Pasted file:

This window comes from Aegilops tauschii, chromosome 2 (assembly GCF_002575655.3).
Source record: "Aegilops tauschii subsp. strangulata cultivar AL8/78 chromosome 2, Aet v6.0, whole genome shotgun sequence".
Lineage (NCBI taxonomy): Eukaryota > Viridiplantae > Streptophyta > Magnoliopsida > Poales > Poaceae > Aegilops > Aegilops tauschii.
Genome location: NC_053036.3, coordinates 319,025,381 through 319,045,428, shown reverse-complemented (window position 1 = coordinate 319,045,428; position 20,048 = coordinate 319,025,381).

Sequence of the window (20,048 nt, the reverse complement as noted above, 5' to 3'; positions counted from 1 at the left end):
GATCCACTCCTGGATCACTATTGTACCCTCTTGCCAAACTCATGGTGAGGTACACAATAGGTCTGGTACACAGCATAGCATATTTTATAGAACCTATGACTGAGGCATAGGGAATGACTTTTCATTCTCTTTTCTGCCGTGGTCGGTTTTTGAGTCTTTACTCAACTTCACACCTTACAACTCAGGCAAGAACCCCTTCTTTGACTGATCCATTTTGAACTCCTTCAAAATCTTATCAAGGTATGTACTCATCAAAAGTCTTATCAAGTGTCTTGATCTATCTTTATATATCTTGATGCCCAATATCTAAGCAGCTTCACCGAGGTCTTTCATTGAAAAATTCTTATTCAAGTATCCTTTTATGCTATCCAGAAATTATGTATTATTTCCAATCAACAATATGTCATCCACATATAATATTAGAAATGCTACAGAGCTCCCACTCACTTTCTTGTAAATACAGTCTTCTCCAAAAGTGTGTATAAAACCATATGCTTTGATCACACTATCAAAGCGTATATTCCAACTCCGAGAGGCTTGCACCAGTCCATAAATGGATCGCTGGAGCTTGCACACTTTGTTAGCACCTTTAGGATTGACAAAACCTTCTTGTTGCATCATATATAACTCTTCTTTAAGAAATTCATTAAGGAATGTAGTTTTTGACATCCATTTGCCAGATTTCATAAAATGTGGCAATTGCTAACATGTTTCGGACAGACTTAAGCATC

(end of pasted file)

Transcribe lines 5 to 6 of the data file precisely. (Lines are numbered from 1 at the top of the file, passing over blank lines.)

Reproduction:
Sequence of the window (20,048 nt, the reverse complement as noted above, 5' to 3'; positions counted from 1 at the left end):
GATCCACTCCTGGATCACTATTGTACCCTCTTGCCAAACTCATGGTGAGGTACACAATAGGTCTGGTACACAGCATAGCATATTTTATAGAACCTATGACTGAGGCATAGGGAATGACTTTTCATTCTCTTTTCTGCCGTGGTCGGTTTTTGAGTCTTTACTCAACTTCACACCTTACAACTCAGGCAAGAACCCCTTCTTTGACTGATCCATTTTGAACTCCTTCAAAATCTTATCAAGGTATGTACTCATCAAAAGTCTTATCAAGTGTCTTGATCTATCTTTATATATCTTGATGCCCAATATCTAAGCAGCTTCACCGAGGTCTTTCATTGAAAAATTCTTATTCAAGTATCCTTTTATGCTATCCAGAAATTATGTATTATTTCCAATCAACAATATGTCATCCACATATAATATTAGAAATGCTACAGAGCTCCCACTCACTTTCTTGTAAATACAGTCTTCTCCAAAAGTGTGTATAAAACCATATGCTTTGATCACACTATCAAAGCGTATATTCCAACTCCGAGAGGCTTGCACCAGTCCATAAATGGATCGCTGGAGCTTGCACACTTTGTTAGCACCTTTAGGATTGACAAAACCTTCTTGTTGCATCATATATAACTCTTCTTTAAGAAATTCATTAAGGAATGTAGTTTTTGACATCCATTTGCCAGATTTCATAAAATGTGGCAATTGCTAACATGTTTCGGACAGACTTAAGCATC